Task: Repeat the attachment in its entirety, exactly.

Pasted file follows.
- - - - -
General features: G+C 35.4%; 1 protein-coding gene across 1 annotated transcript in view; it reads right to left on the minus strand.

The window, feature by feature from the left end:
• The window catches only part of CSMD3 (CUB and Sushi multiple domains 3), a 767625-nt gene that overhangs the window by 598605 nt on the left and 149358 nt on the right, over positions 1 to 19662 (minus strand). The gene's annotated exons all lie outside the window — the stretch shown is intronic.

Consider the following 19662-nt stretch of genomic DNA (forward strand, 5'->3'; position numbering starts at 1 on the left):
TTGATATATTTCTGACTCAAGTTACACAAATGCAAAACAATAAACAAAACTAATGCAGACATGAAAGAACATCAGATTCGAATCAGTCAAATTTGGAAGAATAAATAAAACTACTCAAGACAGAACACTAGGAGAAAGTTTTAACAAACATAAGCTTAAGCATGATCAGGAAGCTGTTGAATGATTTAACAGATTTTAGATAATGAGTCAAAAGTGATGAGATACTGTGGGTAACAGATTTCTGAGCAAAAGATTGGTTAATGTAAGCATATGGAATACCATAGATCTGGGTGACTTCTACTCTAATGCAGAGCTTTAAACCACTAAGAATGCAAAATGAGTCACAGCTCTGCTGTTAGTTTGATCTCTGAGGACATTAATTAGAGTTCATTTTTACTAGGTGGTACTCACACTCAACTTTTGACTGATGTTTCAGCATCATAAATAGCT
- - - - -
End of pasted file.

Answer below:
General features: G+C 35.4%; 1 protein-coding gene across 1 annotated transcript in view; it reads right to left on the minus strand.

The window, feature by feature from the left end:
• The window catches only part of CSMD3 (CUB and Sushi multiple domains 3), a 767625-nt gene that overhangs the window by 598605 nt on the left and 149358 nt on the right, over positions 1 to 19662 (minus strand). The gene's annotated exons all lie outside the window — the stretch shown is intronic.

Consider the following 19662-nt stretch of genomic DNA (forward strand, 5'->3'; position numbering starts at 1 on the left):
TTGATATATTTCTGACTCAAGTTACACAAATGCAAAACAATAAACAAAACTAATGCAGACATGAAAGAACATCAGATTCGAATCAGTCAAATTTGGAAGAATAAATAAAACTACTCAAGACAGAACACTAGGAGAAAGTTTTAACAAACATAAGCTTAAGCATGATCAGGAAGCTGTTGAATGATTTAACAGATTTTAGATAATGAGTCAAAAGTGATGAGATACTGTGGGTAACAGATTTCTGAGCAAAAGATTGGTTAATGTAAGCATATGGAATACCATAGATCTGGGTGACTTCTACTCTAATGCAGAGCTTTAAACCACTAAGAATGCAAAATGAGTCACAGCTCTGCTGTTAGTTTGATCTCTGAGGACATTAATTAGAGTTCATTTTTACTAGGTGGTACTCACACTCAACTTTTGACTGATGTTTCAGCATCATAAATAGCT